Notice: OSC Rule - 45-501 - Ontario Prospectus and Registration Exemptions
Notice: OSC Rule - 45-501 - Ontario Prospectus and Registration Exemptions
NOTICE OF PROPOSED RULE, POLICY AND FORMS
UNDER THE SECURITIES ACT
PROPOSED RULE 45-501 EXEMPT DISTRIBUTIONS
COMPANION POLICY 45-501CP
FORMS 45-501F1 AND 45-501F2
RESCISSION OF ONTARIO SECURITIES COMMISSION POLICY 6.1
On October 17, 1997, the Commission published the proposed Rule, two forms and a Companion Policy for comment at (1997), 20 OSCB 5287 (the "OctoberMaterial"). As a result of staff's recommendations, comments received and further deliberations of the Commission, the Commission has amended the proposedRule, Companion Policy and Forms and is republishing them for comment.
Proposed Rule 45-501 Exempt Distributions consolidates various provisions currently set forth in the following rules (the "Replacement Rules") of the OntarioSecurities Commission (the "Commission"):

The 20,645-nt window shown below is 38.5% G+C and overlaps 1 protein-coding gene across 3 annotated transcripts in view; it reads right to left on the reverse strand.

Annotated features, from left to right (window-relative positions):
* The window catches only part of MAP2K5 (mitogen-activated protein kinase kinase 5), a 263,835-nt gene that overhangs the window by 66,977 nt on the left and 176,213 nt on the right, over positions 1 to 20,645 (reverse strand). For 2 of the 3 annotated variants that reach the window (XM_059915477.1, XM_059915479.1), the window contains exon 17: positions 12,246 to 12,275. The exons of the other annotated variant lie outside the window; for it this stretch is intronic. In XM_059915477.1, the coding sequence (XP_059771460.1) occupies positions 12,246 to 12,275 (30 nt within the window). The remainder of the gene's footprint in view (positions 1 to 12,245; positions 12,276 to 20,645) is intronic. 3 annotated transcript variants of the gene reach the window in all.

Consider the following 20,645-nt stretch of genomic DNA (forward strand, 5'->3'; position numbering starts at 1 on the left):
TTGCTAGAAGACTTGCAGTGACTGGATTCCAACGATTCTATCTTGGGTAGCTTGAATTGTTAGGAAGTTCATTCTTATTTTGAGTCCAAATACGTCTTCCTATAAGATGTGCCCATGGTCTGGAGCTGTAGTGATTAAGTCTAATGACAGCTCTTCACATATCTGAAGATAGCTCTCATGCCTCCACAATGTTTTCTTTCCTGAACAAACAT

(1) In the Matter of Trades by Issuers Upon Exercise of Certain Conversion or Exchange Rights and In the Matter of the First Trade in Securities AcquiredUpon Exercise of Such Conversion or Exchange Rights (1997), 20 OSCB 1218, as amended at (1998), 21 OSCB 2333, that incorporated by reference a BlanketRuling of the same name (1994), 17 OSCB 2877 ("Trades by Issuers on Certain Conversions or Exchanges"),
(2) In the Matter of Certain Proposed Amendments (1997), 20 OSCB 1220, as amended at (1988), 21 OSCB 2334, that incorporated by reference a BlanketOrder of the same name (1987), 10 OSCB 5936 ("Hold Periods and First Trades For Convertible Securities and Underlying Securities"),
(3) In the Matter of Trades by Issuers in Connection with Securities Exchange Issuer Bids and by Holders of Securities of a Company to Another Company inConnection with an Amalgamation, an Arrangement or a Specified Statutory Procedure (1997), 20 OSCB 1218, as amended at (1998), 21 OSCB 2332, thatincorporated by reference a Blanket Ruling of the same name (1994), 17 OSCB 1975 ("Trades on Securities Exchange Issuer Bids and Amalgamations"),